HC Deb 22 October 1946 vol 427 cc357-8W
Mr. Dodds-Parker

asked the Secretary of State for the Colonies to what extent the Government of the Seychelles have imported sugar from Portuguese East Africa and passed it to local retailers at a charge of Rs.58 per bag; whether he is aware that a permit to import sugar from the same source had previously been refused to a local inhabitant who was prepared to sell it to the retailers at Rs.38 per bag; and on what grounds the permit was refused.

Mr. Creech Jones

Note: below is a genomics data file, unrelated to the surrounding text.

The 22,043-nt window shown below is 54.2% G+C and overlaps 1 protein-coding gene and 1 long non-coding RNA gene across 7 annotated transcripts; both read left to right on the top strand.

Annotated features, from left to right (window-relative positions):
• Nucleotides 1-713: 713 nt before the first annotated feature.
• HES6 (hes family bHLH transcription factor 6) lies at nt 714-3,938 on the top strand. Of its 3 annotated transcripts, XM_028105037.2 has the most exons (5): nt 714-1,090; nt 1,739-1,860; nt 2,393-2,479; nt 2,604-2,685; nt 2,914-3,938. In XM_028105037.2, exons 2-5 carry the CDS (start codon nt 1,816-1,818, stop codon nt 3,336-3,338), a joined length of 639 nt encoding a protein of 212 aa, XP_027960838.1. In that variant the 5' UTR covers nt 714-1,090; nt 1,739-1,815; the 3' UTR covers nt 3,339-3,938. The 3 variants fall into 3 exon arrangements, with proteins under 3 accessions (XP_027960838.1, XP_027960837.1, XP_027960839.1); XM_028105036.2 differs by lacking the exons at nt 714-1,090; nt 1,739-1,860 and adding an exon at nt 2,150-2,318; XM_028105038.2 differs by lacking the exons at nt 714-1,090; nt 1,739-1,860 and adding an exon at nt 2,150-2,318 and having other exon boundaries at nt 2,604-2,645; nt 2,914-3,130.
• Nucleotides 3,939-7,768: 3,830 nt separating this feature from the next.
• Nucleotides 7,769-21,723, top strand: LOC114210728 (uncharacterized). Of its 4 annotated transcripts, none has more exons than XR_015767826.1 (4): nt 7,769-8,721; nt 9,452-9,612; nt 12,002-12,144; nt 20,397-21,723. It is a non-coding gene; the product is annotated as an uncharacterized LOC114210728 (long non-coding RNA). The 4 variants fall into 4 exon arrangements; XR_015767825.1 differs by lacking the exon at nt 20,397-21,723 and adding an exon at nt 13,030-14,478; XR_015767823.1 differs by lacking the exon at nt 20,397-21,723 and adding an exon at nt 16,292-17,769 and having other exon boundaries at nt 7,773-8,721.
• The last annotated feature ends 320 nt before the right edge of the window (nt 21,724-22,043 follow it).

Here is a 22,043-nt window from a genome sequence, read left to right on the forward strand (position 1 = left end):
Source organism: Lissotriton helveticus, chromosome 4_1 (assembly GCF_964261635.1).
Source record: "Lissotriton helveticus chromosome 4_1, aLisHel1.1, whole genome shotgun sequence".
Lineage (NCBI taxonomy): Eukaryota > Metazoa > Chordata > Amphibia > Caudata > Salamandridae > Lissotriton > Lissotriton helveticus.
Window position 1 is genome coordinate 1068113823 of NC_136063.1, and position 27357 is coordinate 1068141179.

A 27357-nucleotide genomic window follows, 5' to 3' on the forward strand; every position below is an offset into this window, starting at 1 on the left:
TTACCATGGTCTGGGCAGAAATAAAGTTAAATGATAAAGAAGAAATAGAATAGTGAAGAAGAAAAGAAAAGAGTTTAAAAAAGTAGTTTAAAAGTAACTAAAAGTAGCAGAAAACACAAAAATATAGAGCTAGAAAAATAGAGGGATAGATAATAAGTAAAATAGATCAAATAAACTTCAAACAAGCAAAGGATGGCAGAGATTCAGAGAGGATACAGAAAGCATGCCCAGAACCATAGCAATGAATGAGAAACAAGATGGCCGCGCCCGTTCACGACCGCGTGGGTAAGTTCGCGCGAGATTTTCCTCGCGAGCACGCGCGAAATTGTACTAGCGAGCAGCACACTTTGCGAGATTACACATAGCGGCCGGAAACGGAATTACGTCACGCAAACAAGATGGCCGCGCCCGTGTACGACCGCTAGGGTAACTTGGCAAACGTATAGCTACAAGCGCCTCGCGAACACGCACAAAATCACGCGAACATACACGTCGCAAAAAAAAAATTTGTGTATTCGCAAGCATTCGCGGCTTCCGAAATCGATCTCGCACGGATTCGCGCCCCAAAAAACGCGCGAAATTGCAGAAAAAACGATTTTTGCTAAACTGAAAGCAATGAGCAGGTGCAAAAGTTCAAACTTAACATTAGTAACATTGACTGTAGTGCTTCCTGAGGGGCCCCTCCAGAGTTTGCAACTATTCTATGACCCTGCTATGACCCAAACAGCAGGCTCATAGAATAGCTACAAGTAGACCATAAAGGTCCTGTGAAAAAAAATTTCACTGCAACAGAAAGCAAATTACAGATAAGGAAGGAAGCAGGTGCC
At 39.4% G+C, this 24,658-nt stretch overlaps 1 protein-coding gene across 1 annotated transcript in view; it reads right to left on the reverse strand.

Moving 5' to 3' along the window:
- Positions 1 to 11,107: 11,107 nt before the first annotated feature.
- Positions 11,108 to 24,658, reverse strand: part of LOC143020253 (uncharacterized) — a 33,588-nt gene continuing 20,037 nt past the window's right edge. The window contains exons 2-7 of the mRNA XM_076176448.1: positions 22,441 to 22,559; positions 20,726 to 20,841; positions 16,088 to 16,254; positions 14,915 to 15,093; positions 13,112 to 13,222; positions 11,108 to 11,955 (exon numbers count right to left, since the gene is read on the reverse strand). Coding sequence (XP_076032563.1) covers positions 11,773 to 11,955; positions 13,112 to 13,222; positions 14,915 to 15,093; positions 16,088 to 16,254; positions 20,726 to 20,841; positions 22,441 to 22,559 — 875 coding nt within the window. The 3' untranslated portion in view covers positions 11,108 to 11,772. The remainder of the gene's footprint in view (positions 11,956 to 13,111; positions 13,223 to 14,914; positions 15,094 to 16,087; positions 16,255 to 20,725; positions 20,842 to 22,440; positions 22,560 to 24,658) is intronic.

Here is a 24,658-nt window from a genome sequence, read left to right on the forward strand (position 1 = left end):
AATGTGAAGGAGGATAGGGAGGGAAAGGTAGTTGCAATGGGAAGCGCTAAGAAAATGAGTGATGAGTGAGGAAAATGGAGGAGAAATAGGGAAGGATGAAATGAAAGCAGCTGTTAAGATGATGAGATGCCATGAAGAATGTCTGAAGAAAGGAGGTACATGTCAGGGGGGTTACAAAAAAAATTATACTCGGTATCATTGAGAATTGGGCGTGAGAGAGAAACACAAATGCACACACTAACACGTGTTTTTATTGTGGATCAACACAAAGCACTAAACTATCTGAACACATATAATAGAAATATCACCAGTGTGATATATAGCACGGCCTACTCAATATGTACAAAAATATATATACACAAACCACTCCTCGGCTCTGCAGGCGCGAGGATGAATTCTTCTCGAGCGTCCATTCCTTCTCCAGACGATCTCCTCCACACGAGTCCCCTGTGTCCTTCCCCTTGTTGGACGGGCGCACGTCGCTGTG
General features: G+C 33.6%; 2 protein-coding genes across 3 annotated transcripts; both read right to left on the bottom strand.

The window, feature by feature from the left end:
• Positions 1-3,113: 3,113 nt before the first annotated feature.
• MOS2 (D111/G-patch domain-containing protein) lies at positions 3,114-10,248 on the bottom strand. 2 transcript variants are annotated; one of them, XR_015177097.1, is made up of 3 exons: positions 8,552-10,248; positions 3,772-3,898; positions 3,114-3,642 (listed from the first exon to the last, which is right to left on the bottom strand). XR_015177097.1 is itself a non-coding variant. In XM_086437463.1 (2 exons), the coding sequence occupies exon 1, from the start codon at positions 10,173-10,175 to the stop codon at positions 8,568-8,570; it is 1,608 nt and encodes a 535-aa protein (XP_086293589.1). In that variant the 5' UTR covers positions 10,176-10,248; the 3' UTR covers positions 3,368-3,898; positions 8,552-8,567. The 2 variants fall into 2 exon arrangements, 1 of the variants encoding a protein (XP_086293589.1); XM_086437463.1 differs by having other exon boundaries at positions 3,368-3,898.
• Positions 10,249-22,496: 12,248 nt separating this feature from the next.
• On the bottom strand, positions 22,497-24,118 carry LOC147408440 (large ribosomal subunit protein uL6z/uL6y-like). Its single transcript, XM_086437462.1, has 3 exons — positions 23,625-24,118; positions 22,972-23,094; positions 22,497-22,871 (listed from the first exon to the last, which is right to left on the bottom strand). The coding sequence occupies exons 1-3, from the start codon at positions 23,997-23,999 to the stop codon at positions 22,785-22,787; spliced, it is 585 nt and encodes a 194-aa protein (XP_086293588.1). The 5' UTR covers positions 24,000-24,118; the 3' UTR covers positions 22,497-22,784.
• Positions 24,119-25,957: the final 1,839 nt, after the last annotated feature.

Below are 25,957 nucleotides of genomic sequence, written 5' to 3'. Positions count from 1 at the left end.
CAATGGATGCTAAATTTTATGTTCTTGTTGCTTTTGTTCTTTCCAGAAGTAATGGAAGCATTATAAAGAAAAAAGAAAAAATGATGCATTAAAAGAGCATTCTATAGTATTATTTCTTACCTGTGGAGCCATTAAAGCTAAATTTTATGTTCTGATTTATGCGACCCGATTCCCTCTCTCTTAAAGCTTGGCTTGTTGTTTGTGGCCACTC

Sugar has been imported by the Government of the Seychelles from Portuguese East Africa, out of purchases made by the Ministry of Food. During July, August and September, 1946, such sugar was sold by the Government to wholesalers at a temporarily increased price of Rs.56 per hundred kilos, and the price to retailers was Rs.58. The increase was made after full consultation and agreement with representatives of the public and the Finance Committee of the Legislative Council. On 1st October, prices were reduced to Rs.46 and Rs.48 respectively The selling price of essential foodstuffs imported by the Government have been fixed so as to keep the retail prices of maize and rice at a minimum. To this end, sugar has been sold by the Government with a reasonable margin of profit. I am aware that an application by a private importer to import 500 bags from Portuguese East Africa was refused. The retail price at which it was proposed to sell the sugar was not stated in the application. The permit was refused because adequate supplies were already on order by the Seychelles Government.